Reviewer's rating

Panto is its own art form, and not an easy one to get right.  Whether you are aiming at children or adults you must observe the tried and tested formulas – there has to be a hero and heroine, a best boy, a panto dame, and a villain; and they all need to stumble their way through a testing quest. There should be outrageous costumes, plenty of spectacle and flashy stagecraft, with lashings of horrible puns, and plenty of audience interaction and catchy sing-alongs.  Then after achieving that target you need to pepper the text with contemporary updating and topical references, while also showing an awareness of modern sensitivities on race and gender not generally catered for in traditional panto stereotypes. This is quite a tall order for any script writer, and John Savournin, together with composer David Eaton, rise artfully to the challenge.

Deliciously channelling ‘The Lord of the Rings’ and ‘Game of Thrones’, this genial romp through Beowulf’s tussle with the dragon, Grendel, hits all the familiar targets and adds a few original touches of its own. Beowulf turns out to be all breastplate and no codpiece when it comes to fighting, leaving all the traditional aggressive macho swagger to Princess Hrothmund. Instead of rescuing a princess who needs no rescuing, he is better at discovering his sensitive side, first by making friends with Grendel and then discovering a new empathy for his devoted sidekick Wiglaff. Grendel, far from being fire-breathing dragon, is a gentle mummy’s boy; and lest this seem altogether too sweet, then incisive villainy and panto-damery are rolled into one in in the form of Grendel’s conspiring and shape-shifting mother. A quest for a sword and a dragon ends harmoniously in a song called ‘All the Colours of the Rainbow’, putting the world to rights at the end of two acts of charming, deft, convention-reversing escapism.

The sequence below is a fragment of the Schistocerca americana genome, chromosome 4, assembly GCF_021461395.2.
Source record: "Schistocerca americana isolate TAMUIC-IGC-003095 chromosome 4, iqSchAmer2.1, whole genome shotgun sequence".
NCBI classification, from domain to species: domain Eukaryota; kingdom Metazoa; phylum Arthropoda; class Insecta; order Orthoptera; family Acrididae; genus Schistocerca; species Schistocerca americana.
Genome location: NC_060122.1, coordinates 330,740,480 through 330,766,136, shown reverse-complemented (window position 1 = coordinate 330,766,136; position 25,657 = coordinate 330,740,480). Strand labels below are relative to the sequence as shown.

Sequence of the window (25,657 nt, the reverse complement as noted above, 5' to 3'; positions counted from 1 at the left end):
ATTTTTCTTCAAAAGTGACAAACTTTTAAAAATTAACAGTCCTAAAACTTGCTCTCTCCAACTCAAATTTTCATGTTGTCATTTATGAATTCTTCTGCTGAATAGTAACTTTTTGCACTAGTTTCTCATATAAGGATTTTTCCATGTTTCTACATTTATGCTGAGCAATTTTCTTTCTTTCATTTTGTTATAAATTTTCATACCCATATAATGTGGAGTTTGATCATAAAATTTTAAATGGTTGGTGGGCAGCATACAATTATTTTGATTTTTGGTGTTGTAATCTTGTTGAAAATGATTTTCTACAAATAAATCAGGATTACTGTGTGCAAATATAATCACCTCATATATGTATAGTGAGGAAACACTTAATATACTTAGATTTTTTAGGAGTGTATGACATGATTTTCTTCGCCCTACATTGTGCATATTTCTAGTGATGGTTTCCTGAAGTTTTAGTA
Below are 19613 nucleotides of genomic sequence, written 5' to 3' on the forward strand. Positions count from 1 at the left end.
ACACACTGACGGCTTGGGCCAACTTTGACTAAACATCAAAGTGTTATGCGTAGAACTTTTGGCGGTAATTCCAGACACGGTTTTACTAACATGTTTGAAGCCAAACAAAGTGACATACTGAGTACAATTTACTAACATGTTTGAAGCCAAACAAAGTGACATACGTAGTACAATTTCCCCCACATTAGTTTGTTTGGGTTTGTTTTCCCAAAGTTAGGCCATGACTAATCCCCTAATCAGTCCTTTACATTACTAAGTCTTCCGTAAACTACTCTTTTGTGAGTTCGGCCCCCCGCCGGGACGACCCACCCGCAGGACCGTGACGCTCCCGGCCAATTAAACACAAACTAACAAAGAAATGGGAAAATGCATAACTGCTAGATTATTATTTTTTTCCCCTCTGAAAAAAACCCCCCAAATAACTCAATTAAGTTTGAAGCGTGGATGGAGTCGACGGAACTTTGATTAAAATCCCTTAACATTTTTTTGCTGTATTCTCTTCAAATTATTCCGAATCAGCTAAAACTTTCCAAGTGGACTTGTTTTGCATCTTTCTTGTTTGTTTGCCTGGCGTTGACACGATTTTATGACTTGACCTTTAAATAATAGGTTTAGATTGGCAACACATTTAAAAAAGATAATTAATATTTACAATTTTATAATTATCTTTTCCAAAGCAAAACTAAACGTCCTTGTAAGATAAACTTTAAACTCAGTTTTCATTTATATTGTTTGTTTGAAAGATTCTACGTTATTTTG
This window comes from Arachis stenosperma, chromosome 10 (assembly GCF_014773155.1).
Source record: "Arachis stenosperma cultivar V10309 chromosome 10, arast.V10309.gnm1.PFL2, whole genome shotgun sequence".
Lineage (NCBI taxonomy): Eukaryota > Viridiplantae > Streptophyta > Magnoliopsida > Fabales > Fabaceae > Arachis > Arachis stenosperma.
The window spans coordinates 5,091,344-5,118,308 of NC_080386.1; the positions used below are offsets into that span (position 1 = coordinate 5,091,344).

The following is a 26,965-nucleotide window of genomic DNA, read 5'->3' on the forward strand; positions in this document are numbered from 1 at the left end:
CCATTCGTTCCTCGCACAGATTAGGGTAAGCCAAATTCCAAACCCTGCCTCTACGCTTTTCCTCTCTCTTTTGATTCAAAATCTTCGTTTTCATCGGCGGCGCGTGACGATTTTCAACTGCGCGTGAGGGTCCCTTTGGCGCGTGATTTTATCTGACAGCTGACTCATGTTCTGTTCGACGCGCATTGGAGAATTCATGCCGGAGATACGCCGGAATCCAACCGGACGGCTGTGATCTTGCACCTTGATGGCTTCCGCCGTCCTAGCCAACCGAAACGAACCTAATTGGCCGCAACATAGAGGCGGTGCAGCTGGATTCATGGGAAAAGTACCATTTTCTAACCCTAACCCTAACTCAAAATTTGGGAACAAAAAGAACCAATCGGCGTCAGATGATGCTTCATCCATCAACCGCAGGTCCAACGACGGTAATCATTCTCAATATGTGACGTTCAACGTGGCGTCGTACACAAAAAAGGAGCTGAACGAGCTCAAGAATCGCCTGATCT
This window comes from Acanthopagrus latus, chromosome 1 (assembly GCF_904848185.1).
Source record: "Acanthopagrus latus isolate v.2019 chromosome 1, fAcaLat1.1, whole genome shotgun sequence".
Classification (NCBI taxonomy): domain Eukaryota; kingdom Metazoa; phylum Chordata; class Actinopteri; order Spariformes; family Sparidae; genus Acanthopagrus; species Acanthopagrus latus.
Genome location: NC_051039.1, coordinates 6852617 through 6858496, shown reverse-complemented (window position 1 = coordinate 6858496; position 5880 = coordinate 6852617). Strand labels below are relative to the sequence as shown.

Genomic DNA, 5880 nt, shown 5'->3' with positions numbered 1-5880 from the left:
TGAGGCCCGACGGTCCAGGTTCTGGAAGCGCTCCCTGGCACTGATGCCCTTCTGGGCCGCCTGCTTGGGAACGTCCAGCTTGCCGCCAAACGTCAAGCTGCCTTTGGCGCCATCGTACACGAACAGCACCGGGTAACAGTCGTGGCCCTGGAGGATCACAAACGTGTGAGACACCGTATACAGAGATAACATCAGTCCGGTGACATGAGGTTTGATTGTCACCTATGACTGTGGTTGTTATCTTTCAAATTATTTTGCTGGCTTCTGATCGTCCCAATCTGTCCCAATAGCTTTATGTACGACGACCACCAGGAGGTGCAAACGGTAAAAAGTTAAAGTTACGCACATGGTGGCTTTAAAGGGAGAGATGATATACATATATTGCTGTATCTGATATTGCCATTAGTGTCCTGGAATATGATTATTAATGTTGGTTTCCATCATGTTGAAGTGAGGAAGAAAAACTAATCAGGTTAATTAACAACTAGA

There were a few raggedy moments of ensemble and continuity, but these will doubtless disappear as the show beds in for its long run. The audience can look forward to thirteen excellent, memorable songs: David Eaton has given the cast some fine solo opportunities and set up some spicy confrontations too. There is a memorable vocal slug fest between the Princess and Grendel’s mother in Act Two, and plenty of arch musical references along the way – the melody at the end of Act 1 makes a definite nod towards Sondheim’s ‘The Miller’s Song.’ Stewart J Charlesworth deserves great credit for some fabulously wacky costumes which give the actors plenty of opportunities to swish, swash and sashay. He is also responsible for a set which is both flexibly practical and contains hidden surprises.

All the cast are excellent in their roles, singing out robustly and camping it up outrageously. Matthew Kellett, in the title role, finds pathos as well as fake swagger despite (or because of) a towering wig straight out of Bridgerton. Emily Cairns, as Wiglaff, is the pick of the voices; Julia Mariko Smith, in the role of the no-nonsense Princess, generates most of the high-octane energy; and Philip Lee’s Grendel is Alan Bennett to his mother’s snarky Thora Hird. Every panto rests on its villain, and Jennie Jacobs, as Grendel’s mother, has wonderful comic timing and all the feisty body-language, and disdainful adlibbing to get the audience going.

Whatever kind of Christmas we are ultimately permitted, this panto should be on your agenda, whether for the family-friendly matinee version, or the slightly raunchier evening iteration. In the words of the song, you will learn to ‘Party like it’s 600 AD.’